How to Meal Prep for One Person: 5 Beginner Tips (Plus Free Meal Plan)
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If you’ve recently stumbled across meal prep, there’s a chance you’ve already learned quite a few of the basics. But when it comes to learning how to meal prep for one person, there are a few extra steps to keep in mind if you want to save the most time and energy with your weekly prep. In this beginner-friendly guide, you’ll learn all the tips you need to make solo meal prep a breeze — plus, we’ve included a free sample 3-day meal plan for one that you can download and use for your next weekly meal prep!
- Choose your goals for meal prep
- Pick solo meal prep-friendly recipes
- Double-dip on weekly ingredients
- Plan out your prep session
- Allow yourself some wiggle room
- Learning how to meal plan for one person
- Sample 3-day meal plan for one
- Solo meal prep FAQ
Cooking fresh food for yourself on a daily basis is relatively straightforward, but solo meal prepping requires a little more effort and thought to really make it work. After all, there’s nothing worse than overplanning, overspending, and wasting valuable food — all things that can happen if you don’t take the time to plan ahead.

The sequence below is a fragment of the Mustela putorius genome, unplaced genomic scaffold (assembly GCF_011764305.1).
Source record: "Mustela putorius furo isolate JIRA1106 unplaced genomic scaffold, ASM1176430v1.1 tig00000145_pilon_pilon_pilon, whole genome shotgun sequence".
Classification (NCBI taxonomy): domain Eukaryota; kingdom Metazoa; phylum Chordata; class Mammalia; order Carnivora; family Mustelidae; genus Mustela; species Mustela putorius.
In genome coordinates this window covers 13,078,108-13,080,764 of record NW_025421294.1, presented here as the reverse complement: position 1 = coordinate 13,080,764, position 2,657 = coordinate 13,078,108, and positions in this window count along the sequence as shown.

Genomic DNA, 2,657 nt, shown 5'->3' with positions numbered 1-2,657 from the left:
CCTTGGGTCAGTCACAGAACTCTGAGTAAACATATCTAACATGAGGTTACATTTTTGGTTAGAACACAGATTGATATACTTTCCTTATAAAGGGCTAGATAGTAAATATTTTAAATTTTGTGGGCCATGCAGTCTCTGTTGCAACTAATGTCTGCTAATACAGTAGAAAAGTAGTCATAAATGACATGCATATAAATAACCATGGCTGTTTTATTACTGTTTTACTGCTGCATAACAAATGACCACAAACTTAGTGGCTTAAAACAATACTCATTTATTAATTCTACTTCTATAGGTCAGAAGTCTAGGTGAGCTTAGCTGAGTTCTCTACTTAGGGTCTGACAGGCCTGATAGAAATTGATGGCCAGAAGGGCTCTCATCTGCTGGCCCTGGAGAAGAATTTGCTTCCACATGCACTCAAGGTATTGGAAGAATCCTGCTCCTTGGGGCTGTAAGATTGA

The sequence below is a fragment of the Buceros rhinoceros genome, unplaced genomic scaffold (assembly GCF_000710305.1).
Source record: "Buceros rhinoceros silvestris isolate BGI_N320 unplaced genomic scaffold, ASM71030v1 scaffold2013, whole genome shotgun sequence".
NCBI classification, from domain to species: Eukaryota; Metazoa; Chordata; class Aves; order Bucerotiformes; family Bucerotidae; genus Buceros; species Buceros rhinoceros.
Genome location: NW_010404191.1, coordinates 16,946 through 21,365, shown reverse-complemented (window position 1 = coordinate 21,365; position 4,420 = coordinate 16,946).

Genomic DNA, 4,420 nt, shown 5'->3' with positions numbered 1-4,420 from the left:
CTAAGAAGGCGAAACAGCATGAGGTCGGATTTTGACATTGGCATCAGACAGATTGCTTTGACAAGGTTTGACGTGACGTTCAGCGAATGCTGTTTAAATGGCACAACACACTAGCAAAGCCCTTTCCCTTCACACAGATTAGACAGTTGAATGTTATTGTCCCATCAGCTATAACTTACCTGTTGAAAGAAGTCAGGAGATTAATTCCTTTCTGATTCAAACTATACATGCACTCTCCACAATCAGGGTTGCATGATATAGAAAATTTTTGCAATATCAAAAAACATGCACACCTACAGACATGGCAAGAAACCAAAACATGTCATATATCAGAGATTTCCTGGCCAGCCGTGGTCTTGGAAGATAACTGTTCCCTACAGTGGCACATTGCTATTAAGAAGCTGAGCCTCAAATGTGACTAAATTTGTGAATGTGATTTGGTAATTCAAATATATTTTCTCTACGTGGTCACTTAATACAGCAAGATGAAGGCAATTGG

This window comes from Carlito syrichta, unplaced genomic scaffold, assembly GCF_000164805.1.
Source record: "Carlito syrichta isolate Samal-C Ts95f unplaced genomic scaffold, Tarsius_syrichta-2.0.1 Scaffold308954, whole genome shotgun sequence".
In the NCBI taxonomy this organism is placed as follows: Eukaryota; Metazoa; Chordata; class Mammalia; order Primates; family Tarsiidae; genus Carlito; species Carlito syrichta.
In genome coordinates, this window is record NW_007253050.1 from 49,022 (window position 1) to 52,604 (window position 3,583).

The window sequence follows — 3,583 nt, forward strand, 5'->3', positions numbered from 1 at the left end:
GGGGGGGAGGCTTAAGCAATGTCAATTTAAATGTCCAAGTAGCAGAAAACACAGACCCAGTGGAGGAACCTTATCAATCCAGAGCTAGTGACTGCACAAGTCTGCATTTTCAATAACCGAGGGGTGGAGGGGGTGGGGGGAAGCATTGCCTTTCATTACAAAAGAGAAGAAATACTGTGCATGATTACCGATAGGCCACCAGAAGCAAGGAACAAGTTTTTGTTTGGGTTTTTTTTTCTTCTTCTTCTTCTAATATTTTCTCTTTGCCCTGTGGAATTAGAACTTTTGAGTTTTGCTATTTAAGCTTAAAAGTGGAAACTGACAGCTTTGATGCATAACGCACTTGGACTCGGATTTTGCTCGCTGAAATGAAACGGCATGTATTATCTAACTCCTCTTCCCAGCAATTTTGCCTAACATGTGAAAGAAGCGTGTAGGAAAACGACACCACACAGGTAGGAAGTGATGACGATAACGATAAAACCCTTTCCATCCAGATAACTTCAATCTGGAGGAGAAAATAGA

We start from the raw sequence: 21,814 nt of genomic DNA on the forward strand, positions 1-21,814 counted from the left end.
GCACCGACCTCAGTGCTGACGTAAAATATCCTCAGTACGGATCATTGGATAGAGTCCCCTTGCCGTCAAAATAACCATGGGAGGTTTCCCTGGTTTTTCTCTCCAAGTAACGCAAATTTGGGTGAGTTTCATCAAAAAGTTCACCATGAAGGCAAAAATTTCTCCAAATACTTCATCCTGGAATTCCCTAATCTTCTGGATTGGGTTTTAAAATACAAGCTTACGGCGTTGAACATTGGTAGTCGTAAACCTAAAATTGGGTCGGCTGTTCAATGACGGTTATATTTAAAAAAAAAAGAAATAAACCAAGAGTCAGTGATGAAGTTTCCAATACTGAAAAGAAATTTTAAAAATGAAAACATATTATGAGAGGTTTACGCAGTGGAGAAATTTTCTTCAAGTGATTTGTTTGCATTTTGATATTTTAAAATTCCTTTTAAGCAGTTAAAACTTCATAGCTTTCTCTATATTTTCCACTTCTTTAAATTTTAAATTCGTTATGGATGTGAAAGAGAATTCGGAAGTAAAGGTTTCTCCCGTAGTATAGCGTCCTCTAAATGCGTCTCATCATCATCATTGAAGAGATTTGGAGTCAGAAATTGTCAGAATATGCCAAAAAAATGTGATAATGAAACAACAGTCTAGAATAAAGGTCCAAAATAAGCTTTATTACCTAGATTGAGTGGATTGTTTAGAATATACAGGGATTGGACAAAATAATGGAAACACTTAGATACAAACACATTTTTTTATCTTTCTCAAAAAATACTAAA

As someone who has spent many years meal prepping for myself, here are my top 5 tips for saving the most time, effort, and money with solo meal prep.
1. Choose your goals for meal prep
Meal prep is all about saving — saving money at the grocery store, saving time in the kitchen, and ultimately, saving energy and effort each week feeding yourself. And for most people, these benefits make meal prep more than worth it.
However, the truth is that there are so many other benefits that meal prep can offer outside of just saving time and money, such as being able to:
- reduce dining outside of the home
- enjoy more homecooked meals
- create more variety in your diet
- track dietary restrictions, portions, etc.
- improve your personal cooking skills
- nurture your creativity in the kitchen
Whether you’ve decided to start meal prepping because you have specific goals, or because you just want to make life a little easier, it can be helpful to brainstorm exactly what you want to get out of meal prep. By taking the time to figure out your personal goals, you can more easily meet those goals with meal prep each week.
2. Pick solo meal prep-friendly recipes
When you’re meal prepping for one, it’s important to reduce food waste — so one of the most essential things to learn is how to pick recipes that are good for solo meal prep. Luckily, there are plenty of meal prep recipes online that make 3 servings, which is the perfect amount of food for a single person on a 3-day meal plan.
Now, does this mean that you can’t prep food in bulk when solo meal prepping? Definitely not! But keep in mind that most cooked food won’t last longer than 3-4 days in the fridge, so if you do plan to prep in bulk, try to find freezer-friendly meal prep recipes. As long as you have the freezer space, these recipes can be easily stored for weeks (or months) without going bad.